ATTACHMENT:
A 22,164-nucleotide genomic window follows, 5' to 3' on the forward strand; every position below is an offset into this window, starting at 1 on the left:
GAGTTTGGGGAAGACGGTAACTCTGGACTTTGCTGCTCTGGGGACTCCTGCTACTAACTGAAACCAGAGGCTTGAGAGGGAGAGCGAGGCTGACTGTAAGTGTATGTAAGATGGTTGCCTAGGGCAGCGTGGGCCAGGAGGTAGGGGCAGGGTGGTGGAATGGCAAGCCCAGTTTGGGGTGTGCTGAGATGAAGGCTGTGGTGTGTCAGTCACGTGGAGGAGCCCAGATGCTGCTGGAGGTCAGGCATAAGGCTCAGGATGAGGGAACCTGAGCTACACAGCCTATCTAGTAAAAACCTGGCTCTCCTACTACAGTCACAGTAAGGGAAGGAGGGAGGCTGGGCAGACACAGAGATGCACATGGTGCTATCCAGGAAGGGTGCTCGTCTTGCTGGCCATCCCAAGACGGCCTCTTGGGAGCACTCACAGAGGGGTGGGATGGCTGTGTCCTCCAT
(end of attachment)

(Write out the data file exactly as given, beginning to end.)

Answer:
A 22,164-nucleotide genomic window follows, 5' to 3' on the forward strand; every position below is an offset into this window, starting at 1 on the left:
GAGTTTGGGGAAGACGGTAACTCTGGACTTTGCTGCTCTGGGGACTCCTGCTACTAACTGAAACCAGAGGCTTGAGAGGGAGAGCGAGGCTGACTGTAAGTGTATGTAAGATGGTTGCCTAGGGCAGCGTGGGCCAGGAGGTAGGGGCAGGGTGGTGGAATGGCAAGCCCAGTTTGGGGTGTGCTGAGATGAAGGCTGTGGTGTGTCAGTCACGTGGAGGAGCCCAGATGCTGCTGGAGGTCAGGCATAAGGCTCAGGATGAGGGAACCTGAGCTACACAGCCTATCTAGTAAAAACCTGGCTCTCCTACTACAGTCACAGTAAGGGAAGGAGGGAGGCTGGGCAGACACAGAGATGCACATGGTGCTATCCAGGAAGGGTGCTCGTCTTGCTGGCCATCCCAAGACGGCCTCTTGGGAGCACTCACAGAGGGGTGGGATGGCTGTGTCCTCCAT